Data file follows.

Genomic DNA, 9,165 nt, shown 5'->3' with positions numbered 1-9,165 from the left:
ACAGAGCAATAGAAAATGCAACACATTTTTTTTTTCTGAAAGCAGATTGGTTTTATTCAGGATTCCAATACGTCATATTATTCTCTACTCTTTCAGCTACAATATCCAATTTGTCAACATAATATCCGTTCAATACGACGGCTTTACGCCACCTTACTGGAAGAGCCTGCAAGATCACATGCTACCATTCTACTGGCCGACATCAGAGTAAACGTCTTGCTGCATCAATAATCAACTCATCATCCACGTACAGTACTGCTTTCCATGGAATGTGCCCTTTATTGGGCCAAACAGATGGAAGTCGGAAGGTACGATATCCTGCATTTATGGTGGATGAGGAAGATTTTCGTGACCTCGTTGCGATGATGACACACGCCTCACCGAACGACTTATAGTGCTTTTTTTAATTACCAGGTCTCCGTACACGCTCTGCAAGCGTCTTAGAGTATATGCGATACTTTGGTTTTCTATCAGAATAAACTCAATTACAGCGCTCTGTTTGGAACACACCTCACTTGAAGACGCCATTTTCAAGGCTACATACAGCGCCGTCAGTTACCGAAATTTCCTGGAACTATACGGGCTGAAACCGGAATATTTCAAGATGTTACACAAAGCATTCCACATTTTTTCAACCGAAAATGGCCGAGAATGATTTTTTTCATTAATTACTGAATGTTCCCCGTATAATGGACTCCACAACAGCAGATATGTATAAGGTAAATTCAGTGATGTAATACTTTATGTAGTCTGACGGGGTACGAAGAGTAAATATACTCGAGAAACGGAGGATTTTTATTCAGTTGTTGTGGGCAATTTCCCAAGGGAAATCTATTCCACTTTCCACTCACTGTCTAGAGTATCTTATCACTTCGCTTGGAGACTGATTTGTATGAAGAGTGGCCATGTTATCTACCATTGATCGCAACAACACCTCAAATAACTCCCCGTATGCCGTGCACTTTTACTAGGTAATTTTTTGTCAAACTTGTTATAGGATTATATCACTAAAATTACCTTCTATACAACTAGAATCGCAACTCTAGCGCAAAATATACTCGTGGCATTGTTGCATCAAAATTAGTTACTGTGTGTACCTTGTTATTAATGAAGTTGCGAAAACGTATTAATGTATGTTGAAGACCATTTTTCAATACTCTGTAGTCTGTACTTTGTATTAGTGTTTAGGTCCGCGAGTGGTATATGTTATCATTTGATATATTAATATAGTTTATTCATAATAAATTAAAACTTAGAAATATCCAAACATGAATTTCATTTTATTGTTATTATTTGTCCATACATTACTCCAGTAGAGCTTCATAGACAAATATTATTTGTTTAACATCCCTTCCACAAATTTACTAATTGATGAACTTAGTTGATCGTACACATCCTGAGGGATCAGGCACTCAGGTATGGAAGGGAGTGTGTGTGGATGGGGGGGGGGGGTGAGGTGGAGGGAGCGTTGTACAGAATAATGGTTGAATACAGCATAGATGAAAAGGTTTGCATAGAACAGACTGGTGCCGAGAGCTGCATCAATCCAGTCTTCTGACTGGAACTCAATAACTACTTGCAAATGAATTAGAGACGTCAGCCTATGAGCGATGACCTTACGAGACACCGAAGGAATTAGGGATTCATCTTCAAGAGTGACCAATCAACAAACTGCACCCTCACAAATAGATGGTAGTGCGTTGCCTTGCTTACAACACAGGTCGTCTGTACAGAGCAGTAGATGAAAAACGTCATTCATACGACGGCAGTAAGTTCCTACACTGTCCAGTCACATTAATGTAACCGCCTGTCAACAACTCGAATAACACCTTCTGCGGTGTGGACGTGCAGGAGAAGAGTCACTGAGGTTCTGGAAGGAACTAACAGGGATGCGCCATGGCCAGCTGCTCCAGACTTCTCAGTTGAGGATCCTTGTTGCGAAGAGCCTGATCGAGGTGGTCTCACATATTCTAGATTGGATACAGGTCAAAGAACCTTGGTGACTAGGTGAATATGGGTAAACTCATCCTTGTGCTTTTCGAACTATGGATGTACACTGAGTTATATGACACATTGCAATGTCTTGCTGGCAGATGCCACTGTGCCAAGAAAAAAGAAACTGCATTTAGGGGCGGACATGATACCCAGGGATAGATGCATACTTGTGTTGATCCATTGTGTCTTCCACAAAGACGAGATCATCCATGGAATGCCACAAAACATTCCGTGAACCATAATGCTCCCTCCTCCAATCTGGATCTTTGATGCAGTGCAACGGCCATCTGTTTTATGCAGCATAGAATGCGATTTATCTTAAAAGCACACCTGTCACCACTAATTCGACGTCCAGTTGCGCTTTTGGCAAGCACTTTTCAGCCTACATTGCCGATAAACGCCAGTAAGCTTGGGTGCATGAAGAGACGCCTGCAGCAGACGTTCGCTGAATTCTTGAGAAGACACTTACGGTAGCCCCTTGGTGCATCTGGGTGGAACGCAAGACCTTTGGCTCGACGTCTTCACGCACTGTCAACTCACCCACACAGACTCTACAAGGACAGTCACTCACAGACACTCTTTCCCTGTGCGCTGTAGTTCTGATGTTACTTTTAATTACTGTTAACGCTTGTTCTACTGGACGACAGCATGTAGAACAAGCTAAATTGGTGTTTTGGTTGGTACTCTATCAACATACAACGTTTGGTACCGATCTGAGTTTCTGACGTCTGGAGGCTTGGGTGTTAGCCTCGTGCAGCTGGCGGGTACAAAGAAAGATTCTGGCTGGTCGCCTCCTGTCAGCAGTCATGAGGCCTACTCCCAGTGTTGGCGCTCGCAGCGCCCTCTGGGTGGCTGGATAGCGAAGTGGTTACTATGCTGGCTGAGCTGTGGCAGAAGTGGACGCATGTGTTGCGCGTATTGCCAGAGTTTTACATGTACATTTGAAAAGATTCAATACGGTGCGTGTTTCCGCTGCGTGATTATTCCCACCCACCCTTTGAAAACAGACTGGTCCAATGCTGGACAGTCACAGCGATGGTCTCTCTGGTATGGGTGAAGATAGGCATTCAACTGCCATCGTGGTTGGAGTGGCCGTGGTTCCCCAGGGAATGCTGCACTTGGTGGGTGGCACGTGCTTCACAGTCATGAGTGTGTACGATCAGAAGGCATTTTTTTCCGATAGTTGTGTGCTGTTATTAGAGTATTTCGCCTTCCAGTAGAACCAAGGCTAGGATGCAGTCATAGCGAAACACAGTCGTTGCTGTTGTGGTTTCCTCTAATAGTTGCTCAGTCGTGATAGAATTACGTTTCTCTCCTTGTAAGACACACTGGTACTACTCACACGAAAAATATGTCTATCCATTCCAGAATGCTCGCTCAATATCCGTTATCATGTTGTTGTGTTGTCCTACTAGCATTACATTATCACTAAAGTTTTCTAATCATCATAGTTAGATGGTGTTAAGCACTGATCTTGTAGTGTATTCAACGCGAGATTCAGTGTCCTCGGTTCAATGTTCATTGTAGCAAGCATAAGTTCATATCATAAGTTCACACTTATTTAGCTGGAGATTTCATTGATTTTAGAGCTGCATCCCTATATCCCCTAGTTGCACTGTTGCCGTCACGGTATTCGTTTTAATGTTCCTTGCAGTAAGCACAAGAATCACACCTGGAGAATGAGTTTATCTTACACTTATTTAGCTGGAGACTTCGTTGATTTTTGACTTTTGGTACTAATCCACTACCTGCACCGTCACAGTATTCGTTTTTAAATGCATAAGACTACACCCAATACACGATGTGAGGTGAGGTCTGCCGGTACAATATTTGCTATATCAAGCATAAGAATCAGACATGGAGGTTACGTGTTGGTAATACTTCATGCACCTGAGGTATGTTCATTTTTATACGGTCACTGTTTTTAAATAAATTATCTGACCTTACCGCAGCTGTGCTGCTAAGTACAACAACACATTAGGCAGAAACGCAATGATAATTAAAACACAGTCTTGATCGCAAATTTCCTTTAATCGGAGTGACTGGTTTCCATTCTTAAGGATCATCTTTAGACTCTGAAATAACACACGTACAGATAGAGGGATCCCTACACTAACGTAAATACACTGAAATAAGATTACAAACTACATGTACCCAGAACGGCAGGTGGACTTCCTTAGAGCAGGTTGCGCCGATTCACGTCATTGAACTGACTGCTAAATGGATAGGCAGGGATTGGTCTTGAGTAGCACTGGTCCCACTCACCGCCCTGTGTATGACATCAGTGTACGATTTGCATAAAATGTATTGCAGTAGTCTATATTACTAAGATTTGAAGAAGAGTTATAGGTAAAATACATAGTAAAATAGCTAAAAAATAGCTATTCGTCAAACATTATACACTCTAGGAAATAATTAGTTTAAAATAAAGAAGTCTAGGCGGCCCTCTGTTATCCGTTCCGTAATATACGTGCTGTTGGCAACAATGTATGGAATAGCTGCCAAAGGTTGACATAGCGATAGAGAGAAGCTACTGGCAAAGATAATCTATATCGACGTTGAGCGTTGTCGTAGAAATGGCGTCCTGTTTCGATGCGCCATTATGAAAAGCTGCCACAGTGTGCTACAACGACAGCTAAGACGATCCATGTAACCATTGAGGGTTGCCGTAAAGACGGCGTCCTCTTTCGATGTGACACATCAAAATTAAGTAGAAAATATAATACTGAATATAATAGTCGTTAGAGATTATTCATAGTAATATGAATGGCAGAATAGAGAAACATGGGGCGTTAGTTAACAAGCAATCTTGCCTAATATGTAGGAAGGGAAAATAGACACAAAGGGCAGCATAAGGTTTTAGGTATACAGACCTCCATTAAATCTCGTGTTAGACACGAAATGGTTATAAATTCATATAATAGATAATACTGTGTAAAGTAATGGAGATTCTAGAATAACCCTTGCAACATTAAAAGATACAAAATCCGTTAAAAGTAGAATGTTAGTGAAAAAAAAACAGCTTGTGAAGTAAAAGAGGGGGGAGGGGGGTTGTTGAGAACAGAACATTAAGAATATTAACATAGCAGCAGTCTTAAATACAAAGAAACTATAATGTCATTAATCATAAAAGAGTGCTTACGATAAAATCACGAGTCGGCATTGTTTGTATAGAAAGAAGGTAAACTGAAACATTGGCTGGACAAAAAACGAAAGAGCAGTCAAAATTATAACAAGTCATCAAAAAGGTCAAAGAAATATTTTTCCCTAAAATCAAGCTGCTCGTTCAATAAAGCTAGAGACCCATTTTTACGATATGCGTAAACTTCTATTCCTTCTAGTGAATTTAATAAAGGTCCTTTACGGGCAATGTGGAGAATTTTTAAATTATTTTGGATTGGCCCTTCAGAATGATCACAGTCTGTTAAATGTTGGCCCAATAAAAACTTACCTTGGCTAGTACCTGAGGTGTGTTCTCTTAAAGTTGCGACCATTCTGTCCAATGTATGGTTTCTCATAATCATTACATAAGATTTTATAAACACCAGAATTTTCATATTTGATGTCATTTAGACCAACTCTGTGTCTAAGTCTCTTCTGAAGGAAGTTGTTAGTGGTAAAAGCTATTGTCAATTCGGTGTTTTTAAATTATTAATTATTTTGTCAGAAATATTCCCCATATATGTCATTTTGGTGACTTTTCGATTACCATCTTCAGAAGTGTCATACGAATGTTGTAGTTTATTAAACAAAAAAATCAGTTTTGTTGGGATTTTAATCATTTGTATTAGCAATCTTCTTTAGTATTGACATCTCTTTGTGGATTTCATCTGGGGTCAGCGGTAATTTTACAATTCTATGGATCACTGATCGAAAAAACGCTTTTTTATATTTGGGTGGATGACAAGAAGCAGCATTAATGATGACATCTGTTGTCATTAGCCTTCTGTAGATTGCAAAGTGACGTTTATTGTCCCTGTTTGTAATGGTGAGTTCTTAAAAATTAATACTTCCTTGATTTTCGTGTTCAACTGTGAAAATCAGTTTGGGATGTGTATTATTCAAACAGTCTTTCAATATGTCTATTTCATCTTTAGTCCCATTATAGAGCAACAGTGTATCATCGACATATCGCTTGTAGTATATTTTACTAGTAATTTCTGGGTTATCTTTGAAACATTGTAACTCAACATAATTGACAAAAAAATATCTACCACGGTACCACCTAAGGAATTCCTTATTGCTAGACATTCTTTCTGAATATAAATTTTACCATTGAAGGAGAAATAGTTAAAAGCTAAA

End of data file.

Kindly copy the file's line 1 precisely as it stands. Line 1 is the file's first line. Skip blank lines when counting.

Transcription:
Genomic DNA, 9,165 nt, shown 5'->3' with positions numbered 1-9,165 from the left: